Wood, Hiram B.
Hiram B. Wood was born in about 1840 in Berne, Albany County, NY. He was the son of Joseph Wood (B. Dec 9, 1802, D. Feb 9, 1892) and Anna Thorne (B. Feb 26, 1808, D. Feb 6, 1891). He had a younger brother Henry D. Wood, who was born in about 1846 in Rensselaerville.
Marriage & Children
Hiram did not marry before his death.
Hiram worked as a farmer like his younger brother before he enlisted in the 7th Heavy Artillery Regiment.
|Name:||Hiram B. Wood|
|Term of Enlistment:||3 years|
|Enlistment Date:||2 Aug 1862|
|Enlistment Place:||Westerlo, New York|
|State Served:||New York|
|Regiment:||7th Regiment NY Heavy Artillery|
|Captured at:||Petersburg, VA|
|Captured on:||16 Jun 1864|
|Imprisoned at:||Andersonville, GA|
|Died on:||19 Apr 1865|
|Died at:||Jacksonville, FL|
|Additional Remarks: Enlisted at the age of 22. His younger brother Henry D. Wood followed in his footsteps and also enlisted in Co. K of the 7th HA two years later. Hiram and Henry were captured on the same day at Petersburg and both sent to Andersonville. Hiram died while still a POW, but Henry survived the war. "Taken Prisoner before Petersburg June 16, 1864. Confined at Andersonville prison and died while there."
born in Westerlo, Age 22, Laborer, Black eyes, Black hair, Dark complexion, 5'6" tall.
|Sources Used: Ancestry.com, American Civil War Soldiers; Annual Report of the Adjutant-General of the State of New York for the year 1898; Keating, Robert, Carnival of Blood: The Civil War Ordeal of the Seventh New York Heavy Artillery, Published by Butternut and Blue, Baltimore, Md 1998; Town and City Registers of Men Who Served in the Civil War|
Hiram and his brother Henry were two of eleven children of Joseph Wood and his wife Anna Thorne. Hiram's father had various occupations including shoemaker, Methodist Preacher and farmer, but in general the family was quite poor and they moved frequently. Hiram was born in Berne in about 1840, while his brother Henry was born in 1846 in Rensselaerville. By 1850 their family was living in Broome, Schoharie county, NY. In 1855 the frame house that they lived in Berne, Albany county, NY was only valued at $75. Hiram's family continued to live in Berne at least up until his brother Henry's enlistment in the Civil War in February of 1864.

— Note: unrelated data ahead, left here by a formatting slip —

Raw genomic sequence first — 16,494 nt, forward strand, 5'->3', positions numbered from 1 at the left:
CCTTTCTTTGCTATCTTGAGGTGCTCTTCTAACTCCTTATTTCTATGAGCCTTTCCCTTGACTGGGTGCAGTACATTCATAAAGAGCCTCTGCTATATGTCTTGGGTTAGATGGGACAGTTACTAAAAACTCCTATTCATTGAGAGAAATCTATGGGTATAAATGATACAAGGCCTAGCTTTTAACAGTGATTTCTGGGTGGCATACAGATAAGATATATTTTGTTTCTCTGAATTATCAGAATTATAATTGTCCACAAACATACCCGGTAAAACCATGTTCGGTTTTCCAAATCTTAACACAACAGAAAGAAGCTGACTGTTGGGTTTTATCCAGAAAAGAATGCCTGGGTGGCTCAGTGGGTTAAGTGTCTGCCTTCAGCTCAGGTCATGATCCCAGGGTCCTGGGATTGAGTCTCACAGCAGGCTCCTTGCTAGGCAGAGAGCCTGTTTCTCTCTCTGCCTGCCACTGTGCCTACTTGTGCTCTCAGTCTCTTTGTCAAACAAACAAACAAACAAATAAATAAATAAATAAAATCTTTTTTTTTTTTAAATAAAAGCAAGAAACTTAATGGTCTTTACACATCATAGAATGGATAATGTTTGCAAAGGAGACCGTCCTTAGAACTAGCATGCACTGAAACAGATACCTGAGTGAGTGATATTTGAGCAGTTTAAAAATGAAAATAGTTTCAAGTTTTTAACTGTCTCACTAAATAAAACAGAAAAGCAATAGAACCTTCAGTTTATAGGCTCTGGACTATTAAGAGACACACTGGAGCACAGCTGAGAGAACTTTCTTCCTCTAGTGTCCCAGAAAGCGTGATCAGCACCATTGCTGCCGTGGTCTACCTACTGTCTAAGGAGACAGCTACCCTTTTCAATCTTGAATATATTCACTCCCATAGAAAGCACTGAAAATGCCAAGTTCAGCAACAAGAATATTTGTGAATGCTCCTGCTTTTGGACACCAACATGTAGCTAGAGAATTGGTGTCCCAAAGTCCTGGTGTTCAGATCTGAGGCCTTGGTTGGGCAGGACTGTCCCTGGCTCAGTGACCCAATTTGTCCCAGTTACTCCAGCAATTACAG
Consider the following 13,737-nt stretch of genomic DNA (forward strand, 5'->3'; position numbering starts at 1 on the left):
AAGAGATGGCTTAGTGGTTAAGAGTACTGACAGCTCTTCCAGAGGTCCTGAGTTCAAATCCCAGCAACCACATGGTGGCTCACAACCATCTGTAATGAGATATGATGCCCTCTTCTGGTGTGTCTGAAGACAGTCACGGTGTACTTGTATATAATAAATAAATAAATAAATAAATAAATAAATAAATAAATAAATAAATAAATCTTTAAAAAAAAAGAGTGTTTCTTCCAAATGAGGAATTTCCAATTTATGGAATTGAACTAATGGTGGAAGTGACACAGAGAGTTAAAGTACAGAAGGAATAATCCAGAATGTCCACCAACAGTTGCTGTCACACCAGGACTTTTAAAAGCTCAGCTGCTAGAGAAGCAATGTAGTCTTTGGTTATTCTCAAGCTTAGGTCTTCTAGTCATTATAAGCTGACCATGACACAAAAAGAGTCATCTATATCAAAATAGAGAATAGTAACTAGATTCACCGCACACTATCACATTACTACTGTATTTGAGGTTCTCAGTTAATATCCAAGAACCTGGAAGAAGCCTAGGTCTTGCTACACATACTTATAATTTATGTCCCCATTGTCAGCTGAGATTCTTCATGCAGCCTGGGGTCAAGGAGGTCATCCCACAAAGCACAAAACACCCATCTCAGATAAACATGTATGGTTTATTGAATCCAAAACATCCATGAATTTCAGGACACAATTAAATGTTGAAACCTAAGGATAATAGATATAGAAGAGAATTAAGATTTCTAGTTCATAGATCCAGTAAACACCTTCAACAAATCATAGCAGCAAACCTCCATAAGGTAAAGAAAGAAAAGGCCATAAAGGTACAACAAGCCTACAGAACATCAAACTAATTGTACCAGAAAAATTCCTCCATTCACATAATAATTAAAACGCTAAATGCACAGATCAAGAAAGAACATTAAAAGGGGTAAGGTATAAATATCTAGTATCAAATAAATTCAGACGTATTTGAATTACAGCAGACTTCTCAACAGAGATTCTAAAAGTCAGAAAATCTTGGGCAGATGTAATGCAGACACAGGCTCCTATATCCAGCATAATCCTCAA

Hiram enlisted on 2 Aug 1862 in Westerlo. He served in Company K of the 7th Heavy Artillery Regiment, which until the spring of 1864 had a relatively comfortable assignment of protecting the nation's capital Washington, DC. In the spring of 1864 they were sent into battle where within the next few weeks they saw some of the heaviest fighting of the entire war. Hiram and his younger brother Henry apparently fought together as they were both captured on 16 Jun 1864 at Petersburg, Virginia. They then were both sent to Andersonville prison. From there the story gets a bit confusing, but Andersonville prison records show that Hiram was part of a prisoner exchange on April 1, 1865. Hiram then definitely died as a result of his physical health from conditions at Andersonville prison, but the day of that death is in question.
Hiram B. Wood died on April 19, 1865 in Jacksonville, Florida while a prisoner of war. Note: Data in Robert Keating's book on Hiram Wood is conflicting as he also says that Hiram died July 5, 1865 and was "the last man in the Regiment to die as a direct casulty of the Civil War."
Keating, Robert, Carnival of Blood: The Civil War Ordeal of the Seventh New York Heavy Artillery, Published by Butternut and Blue, Baltimore, Md 1998
- Page 292
"The death of Private Hiram Wood was unusual. The records show that he was captured on June 23 near Petersburg, but they fail to indicate where he was held. It is almost certain that he was interned first at Andersonville, and then probably transferred to other camps in the South during the early months of 1865. There is also no information on when or where he was released, nor any explanation of why he was kept so long. But he is reported to have died from disease aboard the transport Western Metropolis on July 5, 1865, earning the distinction of becomeing the last man in the Regiment to die as a direct casulaty of the Civil War."
Additional Research Notes
Taken Prisoner before Petersburg June 16, 1864. Confined at Andersonville prison and Died while there
- Keating, Robert, Carnival of Blood: The Civil War Ordeal of the Seventh New York Heavy Artillery, Published by Butternut and Blue, Baltimore, Md 1998
- Town and City Registers of Men Who Served in the Civil War
- 1850 US Census, Broome, Schoharie Co, NY
- 1855 NY State Census, Berne, Albany Co, NY
- Ancestry’s Military Databases, www.ancestry.com
- Andersonville Prisoners of War, www.ancestry.com
- 1890 US Veterans Census, Middleburgh, Schoharie Co, NY
- NY Civil War Muster Roll Abstracts, Ancestry.com Military databases
- US Censuses
- Civil War Prisoners of War Records, www.ancestry.com
- Civil War Pension Records @ Fold3.com